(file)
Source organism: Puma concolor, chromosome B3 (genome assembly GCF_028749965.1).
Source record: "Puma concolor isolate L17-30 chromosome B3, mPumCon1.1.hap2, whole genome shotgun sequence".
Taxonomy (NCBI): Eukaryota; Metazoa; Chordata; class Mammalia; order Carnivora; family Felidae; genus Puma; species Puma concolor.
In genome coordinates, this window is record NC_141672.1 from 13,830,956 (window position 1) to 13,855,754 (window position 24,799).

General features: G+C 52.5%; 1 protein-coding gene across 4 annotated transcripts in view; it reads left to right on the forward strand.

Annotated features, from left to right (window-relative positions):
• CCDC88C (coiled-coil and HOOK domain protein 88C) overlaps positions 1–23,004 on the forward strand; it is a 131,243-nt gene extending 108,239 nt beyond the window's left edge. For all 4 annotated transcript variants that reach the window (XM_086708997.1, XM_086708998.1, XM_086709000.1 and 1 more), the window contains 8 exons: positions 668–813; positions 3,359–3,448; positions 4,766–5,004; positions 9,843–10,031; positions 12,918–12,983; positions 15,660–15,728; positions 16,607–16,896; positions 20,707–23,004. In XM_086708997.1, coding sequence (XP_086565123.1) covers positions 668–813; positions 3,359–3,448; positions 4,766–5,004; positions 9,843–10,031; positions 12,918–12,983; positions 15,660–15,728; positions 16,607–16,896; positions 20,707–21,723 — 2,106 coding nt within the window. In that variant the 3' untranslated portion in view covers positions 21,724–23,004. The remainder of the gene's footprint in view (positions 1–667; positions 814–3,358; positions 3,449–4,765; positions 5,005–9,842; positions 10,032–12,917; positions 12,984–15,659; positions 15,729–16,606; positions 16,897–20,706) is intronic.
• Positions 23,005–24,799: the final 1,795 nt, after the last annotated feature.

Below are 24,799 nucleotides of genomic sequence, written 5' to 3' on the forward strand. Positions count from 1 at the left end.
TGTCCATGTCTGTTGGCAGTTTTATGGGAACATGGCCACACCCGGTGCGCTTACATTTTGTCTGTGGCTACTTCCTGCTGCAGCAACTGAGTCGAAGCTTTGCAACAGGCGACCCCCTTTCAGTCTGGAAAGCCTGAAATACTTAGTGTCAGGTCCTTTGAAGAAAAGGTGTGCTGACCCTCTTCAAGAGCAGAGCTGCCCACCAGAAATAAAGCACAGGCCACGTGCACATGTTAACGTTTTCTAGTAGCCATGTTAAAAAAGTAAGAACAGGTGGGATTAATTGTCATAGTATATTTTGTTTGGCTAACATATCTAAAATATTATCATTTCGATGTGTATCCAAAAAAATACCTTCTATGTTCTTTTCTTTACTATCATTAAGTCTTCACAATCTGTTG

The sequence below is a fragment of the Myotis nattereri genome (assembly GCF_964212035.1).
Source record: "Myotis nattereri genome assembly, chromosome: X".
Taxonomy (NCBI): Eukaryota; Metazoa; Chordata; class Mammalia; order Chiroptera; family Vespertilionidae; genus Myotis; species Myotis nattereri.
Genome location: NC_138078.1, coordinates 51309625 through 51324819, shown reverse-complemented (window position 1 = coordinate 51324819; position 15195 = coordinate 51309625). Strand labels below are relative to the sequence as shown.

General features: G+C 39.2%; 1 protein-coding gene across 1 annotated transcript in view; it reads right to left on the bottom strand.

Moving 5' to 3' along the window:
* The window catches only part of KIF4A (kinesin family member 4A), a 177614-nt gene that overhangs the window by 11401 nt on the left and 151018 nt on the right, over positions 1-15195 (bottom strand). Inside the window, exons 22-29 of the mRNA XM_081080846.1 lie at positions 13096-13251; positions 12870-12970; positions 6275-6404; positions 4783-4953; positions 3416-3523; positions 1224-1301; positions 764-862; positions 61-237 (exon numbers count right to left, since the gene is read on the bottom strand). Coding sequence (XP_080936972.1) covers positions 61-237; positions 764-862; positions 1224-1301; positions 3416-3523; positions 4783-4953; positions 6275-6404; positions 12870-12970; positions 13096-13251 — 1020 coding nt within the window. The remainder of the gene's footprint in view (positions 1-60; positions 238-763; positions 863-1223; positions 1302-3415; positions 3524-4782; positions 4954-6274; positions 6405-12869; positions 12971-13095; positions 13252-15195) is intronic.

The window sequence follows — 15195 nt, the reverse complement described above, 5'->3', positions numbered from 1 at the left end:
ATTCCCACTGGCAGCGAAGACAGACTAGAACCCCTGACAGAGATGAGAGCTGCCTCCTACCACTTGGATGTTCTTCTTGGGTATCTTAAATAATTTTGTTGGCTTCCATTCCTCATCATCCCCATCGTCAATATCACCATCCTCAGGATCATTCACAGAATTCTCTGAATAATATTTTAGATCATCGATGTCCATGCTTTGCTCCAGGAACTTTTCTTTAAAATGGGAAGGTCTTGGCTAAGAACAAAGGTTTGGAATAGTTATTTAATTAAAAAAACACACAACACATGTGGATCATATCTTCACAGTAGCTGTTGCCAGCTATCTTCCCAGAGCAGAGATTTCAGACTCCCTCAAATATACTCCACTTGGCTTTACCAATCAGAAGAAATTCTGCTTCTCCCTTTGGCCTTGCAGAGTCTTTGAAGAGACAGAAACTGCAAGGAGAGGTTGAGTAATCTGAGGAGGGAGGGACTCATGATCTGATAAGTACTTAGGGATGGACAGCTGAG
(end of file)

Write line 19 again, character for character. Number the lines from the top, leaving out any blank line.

ATTCCCACTGGCAGCGAAGACAGACTAGAACCCCTGACAGAGATGAGAGCTGCCTCCTACCACTTGGATGTTCTTCTTGGGTATCTTAAATAATTTTGTTGGCTTCCATTCCTCATCATCCCCATCGTCAATATCACCATCCTCAGGATCATTCACAGAATTCTCTGAATAATATTTTAGATCATCGATGTCCATGCTTTGCTCCAGGAACTTTTCTTTAAAATGGGAAGGTCTTGGCTAAGAACAAAGGTTTGGAATAGTTATTTAATTAAAAAAACACACAACACATGTGGATCATATCTTCACAGTAGCTGTTGCCAGCTATCTTCCCAGAGCAGAGATTTCAGACTCCCTCAAATATACTCCACTTGGCTTTACCAATCAGAAGAAATTCTGCTTCTCCCTTTGGCCTTGCAGAGTCTTTGAAGAGACAGAAACTGCAAGGAGAGGTTGAGTAATCTGAGGAGGGAGGGACTCATGATCTGATAAGTACTTAGGGATGGACAGCTGAG